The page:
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Huge list of unit directories to include

In our development environment we have about 60 different directories
(one for each SW area) were units can reside.  As the areas use units
from all kinds of different areas, we want to find a way to have the full
list of units in the BPC.CFG.
Currently we have separate make-rules for each possible combination, but
we want to get rid of that because it takes too much maintenance.
We tried already two possibilities:
Several lines with /U in BPC.CFG: results in compilation error.
A line with /U longer than 255 in BPC.CFG: characters after 255 are
ignored.
What is the solution?

 

Re:Huge list of unit directories to include


Saskia Vermylen <MYL...@btmaa.bel.alcatel.be> wrote in article
<32A8653F.3...@btmaa.bel.alcatel.be>...

Quote
> In our development environment we have about 60 different directories
> (one for each SW area) were units can reside.

[snip]

Quote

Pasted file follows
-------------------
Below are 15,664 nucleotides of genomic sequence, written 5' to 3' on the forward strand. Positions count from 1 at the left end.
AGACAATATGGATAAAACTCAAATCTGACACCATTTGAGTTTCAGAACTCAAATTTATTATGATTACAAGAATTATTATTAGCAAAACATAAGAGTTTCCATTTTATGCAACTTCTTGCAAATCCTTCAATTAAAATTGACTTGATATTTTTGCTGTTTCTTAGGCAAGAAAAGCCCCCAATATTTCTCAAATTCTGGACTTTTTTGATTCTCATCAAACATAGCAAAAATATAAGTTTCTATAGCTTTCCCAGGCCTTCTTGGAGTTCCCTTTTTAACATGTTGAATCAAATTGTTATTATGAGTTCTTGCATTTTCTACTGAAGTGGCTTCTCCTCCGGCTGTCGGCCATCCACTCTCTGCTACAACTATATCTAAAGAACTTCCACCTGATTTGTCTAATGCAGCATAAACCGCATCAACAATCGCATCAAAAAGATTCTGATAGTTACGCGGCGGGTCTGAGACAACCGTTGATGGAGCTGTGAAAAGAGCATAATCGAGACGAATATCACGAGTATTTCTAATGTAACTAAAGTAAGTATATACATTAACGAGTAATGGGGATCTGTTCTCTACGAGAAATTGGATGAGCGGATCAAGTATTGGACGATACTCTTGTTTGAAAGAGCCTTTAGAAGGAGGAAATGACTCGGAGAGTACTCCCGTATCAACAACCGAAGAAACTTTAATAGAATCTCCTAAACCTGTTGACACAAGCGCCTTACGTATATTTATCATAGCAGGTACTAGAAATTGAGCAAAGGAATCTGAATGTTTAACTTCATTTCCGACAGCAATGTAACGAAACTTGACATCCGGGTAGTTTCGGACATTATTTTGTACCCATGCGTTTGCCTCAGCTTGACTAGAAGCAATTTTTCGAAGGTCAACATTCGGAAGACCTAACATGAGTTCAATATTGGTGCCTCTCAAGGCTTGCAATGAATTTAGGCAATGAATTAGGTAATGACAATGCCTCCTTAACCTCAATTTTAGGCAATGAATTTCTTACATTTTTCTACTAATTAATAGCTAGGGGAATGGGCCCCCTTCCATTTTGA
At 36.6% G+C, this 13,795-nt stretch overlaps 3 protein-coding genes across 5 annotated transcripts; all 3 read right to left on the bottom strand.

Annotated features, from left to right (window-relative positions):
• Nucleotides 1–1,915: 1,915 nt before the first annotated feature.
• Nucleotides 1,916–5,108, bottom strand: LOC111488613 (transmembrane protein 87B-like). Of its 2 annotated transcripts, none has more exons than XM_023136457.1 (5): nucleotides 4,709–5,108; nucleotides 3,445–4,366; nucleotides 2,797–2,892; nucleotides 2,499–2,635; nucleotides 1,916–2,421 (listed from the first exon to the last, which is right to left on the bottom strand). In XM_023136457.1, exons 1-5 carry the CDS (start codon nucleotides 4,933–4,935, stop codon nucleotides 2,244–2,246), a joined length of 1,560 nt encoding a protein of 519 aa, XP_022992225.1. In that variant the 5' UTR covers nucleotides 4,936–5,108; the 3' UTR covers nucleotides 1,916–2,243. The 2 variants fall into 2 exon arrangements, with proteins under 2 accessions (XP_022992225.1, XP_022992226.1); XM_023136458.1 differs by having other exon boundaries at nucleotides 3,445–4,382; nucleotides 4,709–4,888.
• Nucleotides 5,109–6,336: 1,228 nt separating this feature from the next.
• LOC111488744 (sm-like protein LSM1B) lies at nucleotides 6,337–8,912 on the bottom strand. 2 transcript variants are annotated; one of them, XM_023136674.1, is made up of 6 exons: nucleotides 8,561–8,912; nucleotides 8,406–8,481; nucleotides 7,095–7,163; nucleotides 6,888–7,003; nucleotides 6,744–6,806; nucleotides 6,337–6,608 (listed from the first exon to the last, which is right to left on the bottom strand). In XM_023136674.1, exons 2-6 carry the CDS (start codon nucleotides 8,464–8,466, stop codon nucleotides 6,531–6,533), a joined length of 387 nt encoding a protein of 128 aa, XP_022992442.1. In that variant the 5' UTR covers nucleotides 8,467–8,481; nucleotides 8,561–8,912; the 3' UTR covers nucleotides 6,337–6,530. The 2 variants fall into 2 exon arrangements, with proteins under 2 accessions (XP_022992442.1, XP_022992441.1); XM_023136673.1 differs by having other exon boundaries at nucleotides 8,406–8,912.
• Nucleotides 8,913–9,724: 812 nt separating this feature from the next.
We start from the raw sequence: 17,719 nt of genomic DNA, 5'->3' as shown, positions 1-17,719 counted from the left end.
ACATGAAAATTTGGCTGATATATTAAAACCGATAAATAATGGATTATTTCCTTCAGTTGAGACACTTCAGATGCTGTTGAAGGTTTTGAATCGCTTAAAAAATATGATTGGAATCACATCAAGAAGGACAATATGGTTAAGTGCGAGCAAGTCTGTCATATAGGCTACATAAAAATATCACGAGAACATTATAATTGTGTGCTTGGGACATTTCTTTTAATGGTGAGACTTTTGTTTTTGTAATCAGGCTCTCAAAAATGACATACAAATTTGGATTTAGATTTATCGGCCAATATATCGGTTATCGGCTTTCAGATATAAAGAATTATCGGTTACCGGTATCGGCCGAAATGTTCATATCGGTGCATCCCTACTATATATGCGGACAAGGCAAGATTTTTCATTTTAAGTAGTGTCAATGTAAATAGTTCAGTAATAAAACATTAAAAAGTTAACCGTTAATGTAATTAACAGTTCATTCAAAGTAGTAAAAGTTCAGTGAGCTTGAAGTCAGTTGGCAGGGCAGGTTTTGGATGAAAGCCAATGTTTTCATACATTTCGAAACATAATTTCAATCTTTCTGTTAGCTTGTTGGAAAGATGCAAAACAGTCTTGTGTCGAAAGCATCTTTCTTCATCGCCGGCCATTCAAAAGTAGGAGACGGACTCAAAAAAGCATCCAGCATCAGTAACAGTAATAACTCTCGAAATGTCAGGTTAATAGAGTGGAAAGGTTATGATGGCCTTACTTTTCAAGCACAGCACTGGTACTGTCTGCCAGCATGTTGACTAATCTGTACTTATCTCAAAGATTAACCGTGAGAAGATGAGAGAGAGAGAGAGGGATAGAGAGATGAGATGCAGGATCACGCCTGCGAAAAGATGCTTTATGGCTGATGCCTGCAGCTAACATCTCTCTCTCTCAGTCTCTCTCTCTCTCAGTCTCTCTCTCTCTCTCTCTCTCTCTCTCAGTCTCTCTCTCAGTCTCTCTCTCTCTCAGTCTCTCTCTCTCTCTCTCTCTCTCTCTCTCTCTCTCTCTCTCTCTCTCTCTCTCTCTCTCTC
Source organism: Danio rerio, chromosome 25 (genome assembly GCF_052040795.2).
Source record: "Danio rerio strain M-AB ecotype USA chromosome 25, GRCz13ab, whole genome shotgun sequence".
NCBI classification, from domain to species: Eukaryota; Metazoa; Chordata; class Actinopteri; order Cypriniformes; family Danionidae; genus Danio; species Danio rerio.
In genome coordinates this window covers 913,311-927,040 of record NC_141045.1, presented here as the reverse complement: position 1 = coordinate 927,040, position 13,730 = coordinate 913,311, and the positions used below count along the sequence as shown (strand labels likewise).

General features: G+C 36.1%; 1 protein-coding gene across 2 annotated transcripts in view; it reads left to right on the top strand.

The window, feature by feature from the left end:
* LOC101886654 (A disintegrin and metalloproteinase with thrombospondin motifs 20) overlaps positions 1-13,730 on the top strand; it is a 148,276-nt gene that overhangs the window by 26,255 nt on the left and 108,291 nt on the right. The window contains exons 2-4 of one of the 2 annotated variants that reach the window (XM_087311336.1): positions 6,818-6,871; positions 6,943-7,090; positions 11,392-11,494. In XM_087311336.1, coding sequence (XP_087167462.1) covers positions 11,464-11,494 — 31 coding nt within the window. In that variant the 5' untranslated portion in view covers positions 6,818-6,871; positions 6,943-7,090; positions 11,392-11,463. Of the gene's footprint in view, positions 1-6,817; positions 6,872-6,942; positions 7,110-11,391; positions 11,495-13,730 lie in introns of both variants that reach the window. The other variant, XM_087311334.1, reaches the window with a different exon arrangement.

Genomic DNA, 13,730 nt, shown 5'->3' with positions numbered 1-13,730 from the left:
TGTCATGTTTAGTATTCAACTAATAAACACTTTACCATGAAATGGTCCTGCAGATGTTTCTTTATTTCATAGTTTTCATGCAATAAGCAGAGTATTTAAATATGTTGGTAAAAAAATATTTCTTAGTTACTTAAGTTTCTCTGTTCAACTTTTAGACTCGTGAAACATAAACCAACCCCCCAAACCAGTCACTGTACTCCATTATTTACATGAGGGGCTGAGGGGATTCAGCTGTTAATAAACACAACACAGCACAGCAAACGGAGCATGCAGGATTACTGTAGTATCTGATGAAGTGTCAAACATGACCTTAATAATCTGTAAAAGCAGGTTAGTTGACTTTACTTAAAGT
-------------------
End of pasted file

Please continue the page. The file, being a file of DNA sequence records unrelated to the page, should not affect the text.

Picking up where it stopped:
> Several lines with /U in BPC.CFG: results in compilation error.
> A line with /U longer than 255 in BPC.CFG: characters after 255 are
> ignored.

You could try using DOS's SUBST command to map new drive letters to
various key points in your list of directories. This way, you could reduce
the number of characters needed to describe the list.

Chris.

Re:Huge list of unit directories to include


Hi Saskia.

Quote
> In our development environment we have about 60 different directories
> (one for each SW area) were units can reside.  As the areas use units
> from all kinds of different areas, we want to find a way to have the full
> list of units in the BPC.CFG.

        If the used units reside in too many different directories the only
quick solution is to make a RAM-drive and copy unit's to that drive. Because
the drive is in memory the compilation will be quicker and the compiler doesn't
have to search through directories. For example You can make a batch file which
creates RAM drive, copies all unit sources to that drive and then runs make,
after that it would delete the RAM drive again. For creating dynamically RAM
drives You need some kind of utility programs but the RAM drive can also be
preallocated during system startup.

        Raul Rebane.

Re:Huge list of unit directories to include


Hi Raul,

This is Monique, I am one of the people in Saskia's group.  In your answer to Saskia you